'I feared for her,' testifies friend of homicide victim in Borutski trial
Sketch by Greg Banning: The triple murder trial of Basil Borutski began in Ottawa Oct. 2. The trial is expected to continue into the New Year.
OTTAWA - Carol Culleton told a friend all about her troubles with the handyman she had met in Wilno, and as Jeff Shelp testified Friday, he saw red flags all over the man Culleton called “Basil.”
Shelp, 55, a senior analyst with the Department of National Defence and friend of Culleton’s, told court Friday she had become increasingly worried about her friendship with “Basil” or “Baz” in the months before her death.
Basil Borutski, 59, remained silent in the prisoner’s box defending himself on three counts of first degree murder in the Sept. 22, 2015 rampage that, according to the Crown’s timeline, began when Borutski beat and strangled Culleton to death inside her Combermere cottage before killing Anastasia Kuzyk, 36, and Nathalie Warmerdam, 48, with a shotgun.
The last time Shelp saw Culleton, at her retirement party four days before she was killed, she told him she was headed up to the cottage on Kamaniskeg Lake to meet with a real estate agent, as she hoped to put the property up for sale.
“I told her to not go alone. In fact, I told her many times before that she should not go up to the cottage alone, that she should have somebody with her when she’s up there at all times,” said Shelp. “I feared for her.”
Shelp had befriended Culleton over the last few years through casual get-togethers with friends at pubs in Manotick and Kemptville.
“We adopted her as one of the boys — we called her Carl,” said Shelp, describing Culleton as a “bubbly, upbeat” personality.
But her demeanour would change when she brought up the handyman.
The first of three incidents that stuck out, Shelp said, happened around the spring of 2015, when Culleton had recently returned from the cottage and said a number of flower beds “were all ripped out and the flower pots were all smashed.”
Culleton told Shelp she had met the handyman in a bar in Wilno, and he offered to do some “odd jobs” around her cottage and “he prettied up the place.”
“She explained to me that he needed something to do, he needed to keep busy, that he felt that people around were against him,” Shelp said. “And Carol said to me that she felt there was good in everybody and that it was important for her to be his friend, because he felt alienated to the community.”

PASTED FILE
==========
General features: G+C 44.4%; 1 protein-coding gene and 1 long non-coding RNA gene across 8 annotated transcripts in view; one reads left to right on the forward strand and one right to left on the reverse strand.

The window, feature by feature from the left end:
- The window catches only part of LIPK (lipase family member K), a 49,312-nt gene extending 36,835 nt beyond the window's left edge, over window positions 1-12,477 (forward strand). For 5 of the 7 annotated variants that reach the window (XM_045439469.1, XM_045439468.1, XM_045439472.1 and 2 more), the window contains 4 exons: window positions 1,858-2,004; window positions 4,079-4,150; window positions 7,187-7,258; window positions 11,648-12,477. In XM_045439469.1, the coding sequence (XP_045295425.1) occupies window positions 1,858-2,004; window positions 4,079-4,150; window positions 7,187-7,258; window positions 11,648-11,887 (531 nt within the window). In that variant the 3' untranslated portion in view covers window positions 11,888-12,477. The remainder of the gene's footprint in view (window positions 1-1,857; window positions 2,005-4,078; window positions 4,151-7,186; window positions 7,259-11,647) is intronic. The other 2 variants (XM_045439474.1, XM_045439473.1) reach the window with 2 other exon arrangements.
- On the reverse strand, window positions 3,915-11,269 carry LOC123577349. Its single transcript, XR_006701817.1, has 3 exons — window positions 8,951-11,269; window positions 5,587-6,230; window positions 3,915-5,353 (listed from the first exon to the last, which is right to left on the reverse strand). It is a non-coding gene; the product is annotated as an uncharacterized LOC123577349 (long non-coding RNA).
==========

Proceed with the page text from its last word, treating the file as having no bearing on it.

Culleton believed Basil was the one who smashed the flower pots, Shelp testified, and “she didn’t know what to make of the situation.”
“I said to her I thought this was a red flag,” he said.
Weeks later, Culleton told Shelp of another troubling incident from her weekend at the cottage, when she invited several people from the Wilno area, including the handyman, back to the cottage to play cards over drinks.
Culleton said “Basil” got up and stormed out when she sat playfully on another man’s knee.
Shelp told her it sounded like jealousy, and asked if there was any romantic relationship between her and Basil. She answered no, Shelp said.
“At no time,” said Shelp. “In fact quite the opposite. She was very emphatic that there was (no relationship.) She told me that she would talk to him and make sure he understood … they were just friends and that’s what she wanted the relationship to be.”
At that time, and until her death, Culleton was dating a friend of Shelp’s named Rocky, he said.
About a month later, Culleton arrived home from work to find Basil standing in the driveway of her North Gower home.
“This shook her terribly. She was very distraught; she had not at that time told him where she lived,” Shelp said. “So that really shook her up.”
Shelp said Culleton appeared frantic after the incident when their group met for regular Tuesday night drinks.
“She was pacing up and down instead of sitting at the bar, she was very quiet and you could see the look on her face. … You could hear it in her voice that she was scared.
“I suggested very strongly that she call the police. I do not know if she ever called the police.”
Days before she was killed, Shelp told Culleton she “shouldn’t be alone up there” at her cottage. “I said that many times since that incident at her house.”
Court heard when Culleton arrived at her cottage to prepare it for the real estate appraisal just before her death, she was greeted by a number of signs handwritten in black marker on pieces of wood placed deliberately around the property.
When police recovered Culleton’s digital camera later from the homicide scene, they found photographs of each of those signs, 20 in all, most containing well-wishes for her retirement. Some were addressed to “Jiggy,” a nickname Borutski had for Culleton, as he acknowledged in a police interrogation the day after the killings.
The last time Shelp saw his friend, he recalled seeing a number of texts or emails on her phone.
“She told me she was getting a lot of these from Basil and that she was talking to him about trying to make some distance between her and him,” he said.
Under cross-examination from amicus curiae James Foord, Shelp referred back to his May 2017 statement to police, when he told police Culleton didn’t believe “Basil” posed a danger.
“He will not hurt me,” she told him. “I am his only friend.”